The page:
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The PlayStation Experience: Sony sails to console success in Vegas

Sony used the PlayStation Experience to deliver a casual, biz-free, no-competition-allowed, meaty message of "games, games, games" to a captive audience of fans -- to great effect.

Christian Nutt, Contributor

December 6, 2014

4 Min Read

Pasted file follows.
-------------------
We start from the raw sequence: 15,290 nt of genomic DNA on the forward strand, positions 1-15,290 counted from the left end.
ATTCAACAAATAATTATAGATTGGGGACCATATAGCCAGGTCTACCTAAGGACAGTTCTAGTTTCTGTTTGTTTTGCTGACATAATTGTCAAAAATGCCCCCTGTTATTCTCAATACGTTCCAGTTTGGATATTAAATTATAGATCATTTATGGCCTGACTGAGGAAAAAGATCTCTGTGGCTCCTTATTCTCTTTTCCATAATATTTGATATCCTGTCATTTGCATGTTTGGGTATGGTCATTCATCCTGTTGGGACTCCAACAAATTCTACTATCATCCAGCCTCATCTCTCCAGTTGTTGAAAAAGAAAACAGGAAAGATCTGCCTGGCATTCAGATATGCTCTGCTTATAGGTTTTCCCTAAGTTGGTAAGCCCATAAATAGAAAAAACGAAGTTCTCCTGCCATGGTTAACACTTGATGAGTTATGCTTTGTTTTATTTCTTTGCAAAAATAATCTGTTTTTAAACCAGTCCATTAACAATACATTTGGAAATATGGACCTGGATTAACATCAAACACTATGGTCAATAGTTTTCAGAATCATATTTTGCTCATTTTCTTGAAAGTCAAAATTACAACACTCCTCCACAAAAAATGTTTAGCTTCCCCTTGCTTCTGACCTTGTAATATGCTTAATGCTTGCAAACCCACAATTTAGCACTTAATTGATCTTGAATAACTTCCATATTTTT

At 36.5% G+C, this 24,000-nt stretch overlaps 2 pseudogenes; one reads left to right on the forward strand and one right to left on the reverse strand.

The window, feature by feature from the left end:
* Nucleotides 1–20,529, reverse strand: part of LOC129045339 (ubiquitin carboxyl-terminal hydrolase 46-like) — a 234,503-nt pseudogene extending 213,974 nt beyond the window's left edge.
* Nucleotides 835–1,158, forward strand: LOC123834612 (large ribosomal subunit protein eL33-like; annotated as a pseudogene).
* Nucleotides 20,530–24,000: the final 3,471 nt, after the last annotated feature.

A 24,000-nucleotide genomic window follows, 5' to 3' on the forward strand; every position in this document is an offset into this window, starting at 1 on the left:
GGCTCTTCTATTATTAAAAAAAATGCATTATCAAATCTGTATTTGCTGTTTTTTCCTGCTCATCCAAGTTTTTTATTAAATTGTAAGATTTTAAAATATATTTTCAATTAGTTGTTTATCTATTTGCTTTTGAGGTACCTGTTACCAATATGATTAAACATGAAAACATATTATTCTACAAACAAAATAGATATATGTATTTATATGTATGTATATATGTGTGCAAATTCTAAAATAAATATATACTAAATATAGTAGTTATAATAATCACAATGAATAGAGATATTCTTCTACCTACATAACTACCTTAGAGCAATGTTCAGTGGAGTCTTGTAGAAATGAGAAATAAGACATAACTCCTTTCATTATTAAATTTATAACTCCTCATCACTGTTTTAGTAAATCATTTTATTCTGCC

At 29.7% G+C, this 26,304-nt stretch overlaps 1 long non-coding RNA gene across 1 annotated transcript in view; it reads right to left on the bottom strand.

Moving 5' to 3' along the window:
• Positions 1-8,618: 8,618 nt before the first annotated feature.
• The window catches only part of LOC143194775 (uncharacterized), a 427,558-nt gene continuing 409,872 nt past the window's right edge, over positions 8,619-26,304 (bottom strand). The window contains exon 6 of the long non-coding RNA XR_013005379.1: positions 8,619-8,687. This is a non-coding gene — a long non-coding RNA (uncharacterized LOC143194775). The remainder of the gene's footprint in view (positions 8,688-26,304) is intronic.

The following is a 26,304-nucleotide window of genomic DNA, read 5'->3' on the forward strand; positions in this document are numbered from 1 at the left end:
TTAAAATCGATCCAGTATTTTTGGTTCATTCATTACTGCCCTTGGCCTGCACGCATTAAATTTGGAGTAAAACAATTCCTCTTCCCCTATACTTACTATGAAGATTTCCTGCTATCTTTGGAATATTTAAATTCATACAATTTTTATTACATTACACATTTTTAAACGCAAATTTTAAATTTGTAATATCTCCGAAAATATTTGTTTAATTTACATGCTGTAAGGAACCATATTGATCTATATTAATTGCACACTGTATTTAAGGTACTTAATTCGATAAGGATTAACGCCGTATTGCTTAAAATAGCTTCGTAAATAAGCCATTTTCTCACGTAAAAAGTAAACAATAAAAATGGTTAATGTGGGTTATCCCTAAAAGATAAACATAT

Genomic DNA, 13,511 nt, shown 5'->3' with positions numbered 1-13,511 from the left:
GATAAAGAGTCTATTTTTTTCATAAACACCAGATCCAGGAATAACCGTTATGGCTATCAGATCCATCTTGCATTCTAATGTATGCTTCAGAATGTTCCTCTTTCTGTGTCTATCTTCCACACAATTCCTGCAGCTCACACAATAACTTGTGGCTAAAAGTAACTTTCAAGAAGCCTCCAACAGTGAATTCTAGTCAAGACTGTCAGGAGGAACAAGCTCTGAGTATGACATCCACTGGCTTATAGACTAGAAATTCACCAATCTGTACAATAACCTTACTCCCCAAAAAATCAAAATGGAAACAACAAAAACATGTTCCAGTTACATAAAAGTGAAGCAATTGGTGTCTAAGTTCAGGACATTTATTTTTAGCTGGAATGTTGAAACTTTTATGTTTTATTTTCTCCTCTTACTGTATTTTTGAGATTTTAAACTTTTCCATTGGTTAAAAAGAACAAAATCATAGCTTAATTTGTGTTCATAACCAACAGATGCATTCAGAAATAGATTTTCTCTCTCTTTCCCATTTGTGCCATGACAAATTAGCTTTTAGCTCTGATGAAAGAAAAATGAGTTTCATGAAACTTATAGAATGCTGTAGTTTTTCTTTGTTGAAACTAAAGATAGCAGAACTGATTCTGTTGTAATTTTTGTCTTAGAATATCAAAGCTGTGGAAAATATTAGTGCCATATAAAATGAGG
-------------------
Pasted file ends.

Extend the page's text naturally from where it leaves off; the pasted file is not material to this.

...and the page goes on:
Games, games, games for gamers, gamers, gamers. Sony used the keynote presentation at the PlayStation Experience -- its Sony only fan-event trade show, taking place now in Las Vegas -- to deliver a casual, biz-free, no-competition-allowed, meaty message of "games, games, games" to a captive audience of fans who'd paid to be there and the wide web of anyone with high speed internet and a passing interest in PlayStation. As the keynote draws to a close, with Gamasutra attending it live, it seems like a very savvy move. E3 is always pitched as a battle. But with streaming technology, a wide-open calendar, and the money to rent out the Sands Convention Center, going big guns when nobody else is doing it becomes an even more attractive option. Early on in the presentation, I marveled that people traveled to Las Vegas to be delivered a marketing message. I know that's the world we live in -- and games is a consumer-centric hobby -- but that sense actually faded as the two hour barrage of trailers and announcements sped on. This is the press conference that gamers want. SCEA president and CEO Shawn Layden barely took the stage -- and when he did, the only business message he delivered was "the PlayStation 4 is the fastest-selling console of all time," eliciting a cheer and then getting out of the way for the first live demo of Uncharted 4 (which frankly looks like a great evolution of the franchise -- the knee-jerk cynicism I habitually equip before any press conference was swiftly washed away.) Why shouldn't this be the way forward, for all of the platform holders? During E3, despite the fact that Sony's press conference is streamed out to everyone in the world as it happens, it's at cross-purposes. Sony always tries to balance the constituencies of the business with the game playing audience; Nintendo has withdrawn from the fight for pre-recorded video; and Microsoft had long abandoned any pretense that it was producing anything but a show staged for television and streaming with its own press conference. This event pushes us further down that road with a slick direct-to-consumer, highly targeted marketing event. Here, there wasn't a suit in sight -- even on the suits themselves. Layden wore a T-shirt. As Layden got out of the way of the games, so too did he cede the stage to Adam Boyes, SCEA's affable everyman of an executive, whose self-deprecating sense of humor and genuine love of games makes him the perfect dude to put in front of this audience. And what a platform for developers this event was, too. Hello Games is benefiting hugely; Sony has smartly decided to capitalize on the hype No Man's Sky generated at E3 to turn it into a marquee title for the PlayStation 4. This is the fruition of the "We <3 Indies" ethos that the company debuted a couple of years ago, and it may actually be paying off -- again, it's hard not to be cynical (it seemed the focus on indies was a clever strategy to paper over the lack of first party PS4 games, early on) but if Sony makes good on this promise then it is doing something that genuinely contributes to the health of the game landscape. Why else would it put Robin Hunicke and Keita Takahashi on stage when all they had to show was the smallest, gameplay-free teaser of Wattam? The fact that Sony locked down Capcom's Street Fighter V as an exclusive is also remarkable. And such a long period of exclusivity for the Destiny expansion, too -- until next fall. These things can't be cheap, but the PlayStation business is cash-positive for Sony, and it's projecting even more profits for 2015, so maybe it's not my place to question the strategy after all. So far, Sony has turned the tables on Microsoft and established itself as the lead next-gen console. To be frank, none of us at Gamasutra were sure that consoles could continue to make a compelling argument for their existence in this generation -- with the ascendency of Steam, and indies, and PC ports of triple-A games. But Sony somehow has -- and more to the point, seems set to become the default console of the generation, as the Xbox 360 was in the Anglophone world last time around. This holiday sales season will be what makes that a reality or not, and with that in mind, it's hard to fault the early December timing of this event -- the promise of the PlayStation 4 (and PlayStation Vita, surprisingly!) were made clear right as the shopping season heats up. This press conference turned into a coup for Sony, a validation of the strategy of using an uncontested platform to deliver a gamer-centric message, and a massive "we're winning" celebratory lap as the company celebrates the 20th anniversary of the PlayStation brand. Disclosure: Sony provided travel to Las Vegas to facilitate attendance at its event.

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